Two other favorites of mine in the program have a distinct analytical bent. Jane Aaron’s In Plain Sight offers a profusion of animated signs plunked down in live-action places, starting with a cartoon landscape taped to the inside of a windshield in a moving car — a delightful mixture of modes recalling some of the pyrotechnics of Disney’s The Three Caballeros, though much more pantheistically and less abstractly directed. (A closer approximation to Disney would actually be the poetic handling of narrative in Jerry Lieberman’s Rollin’ Rig. done in synch to a nice trucker tune, which closes the program – a kitschy anecdote about a stork delivering babies that recalls the beginning of Dumbo.) One of the loveliest effects is of a photographed apartment house whose windows reflect passing clouds in sped-up stop-motion, with an inserted square of animated moving clouds.
Midwesterner Paul Glabicki’s Diagram Film, the longest short in the series, uses rapid montage matching the movements of various floating shapes — like the trajectories of an animated arrow and filmed plane –- to perform diverse visual analyses. The material analyzed includes a fragment from Potemkin; and the didactic little lessons in illusionism and movement that are elegantly played out against black recall Ballet mécanique.
Some of the inclusions seem to suffer a bit from the sort of whimsy that infects the relatively solitary minds of writers and independent animators; I suppose these folks have every right to find their own conceits so funny after spending so much time with them, but that’s another spectator sport that counts me out. This cluster includes some of the vaudeville in Maureen Selwood’s Sempre Libera, Rufus Butler Seder’s nonanimated, brightly sophomoric and gaily paranoid Live in Fear (featuring the Paranoid Eyeball). Carter Burwell’s somewhat self-explanatory Help, I’m Being Crushed to Death by a Black Triangle, and Sally Cruikshank’s Make Me Psychic -– very ‘60s, psychedelic and San Francisco in more ways than I care to count, and somewhat studied in its goofiness.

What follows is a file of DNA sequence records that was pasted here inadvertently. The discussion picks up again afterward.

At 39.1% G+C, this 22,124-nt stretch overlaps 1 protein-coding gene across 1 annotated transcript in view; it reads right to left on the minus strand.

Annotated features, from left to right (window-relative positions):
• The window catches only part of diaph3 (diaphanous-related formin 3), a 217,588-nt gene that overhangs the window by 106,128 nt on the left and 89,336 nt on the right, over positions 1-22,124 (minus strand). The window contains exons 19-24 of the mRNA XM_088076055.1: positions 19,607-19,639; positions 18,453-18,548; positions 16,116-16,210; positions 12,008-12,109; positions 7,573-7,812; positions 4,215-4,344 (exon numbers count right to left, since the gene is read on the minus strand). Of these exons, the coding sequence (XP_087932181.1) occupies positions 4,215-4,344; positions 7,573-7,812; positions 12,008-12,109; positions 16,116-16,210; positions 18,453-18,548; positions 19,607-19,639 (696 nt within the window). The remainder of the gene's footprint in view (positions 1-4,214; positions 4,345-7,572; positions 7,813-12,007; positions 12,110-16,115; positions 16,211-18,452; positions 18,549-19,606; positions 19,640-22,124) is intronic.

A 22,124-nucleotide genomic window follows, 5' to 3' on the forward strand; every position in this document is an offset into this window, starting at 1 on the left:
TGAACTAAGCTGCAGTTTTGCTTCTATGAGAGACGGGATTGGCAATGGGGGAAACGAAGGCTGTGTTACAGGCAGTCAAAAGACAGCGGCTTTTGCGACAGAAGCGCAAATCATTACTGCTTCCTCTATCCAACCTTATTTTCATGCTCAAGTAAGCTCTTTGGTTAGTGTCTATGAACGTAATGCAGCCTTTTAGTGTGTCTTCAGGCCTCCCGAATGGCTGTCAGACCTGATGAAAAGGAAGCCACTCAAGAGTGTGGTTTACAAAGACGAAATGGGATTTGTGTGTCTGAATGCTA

Stampede, a rubber-stamp game composed by Ken Brown, and matched to good hoedown music by The Last Mile Ramblers, left little impression. But this fortunately cleared the way for Mary Beam’s shimmering, fascinating Whale Songs and Susan Rubin’s August 1978 (with its remarkable sense of human gesture periodically rising to the surface of the line drawings like ecstatic bubbles) — making Stampede as useful as a glass of water between courses in a meal.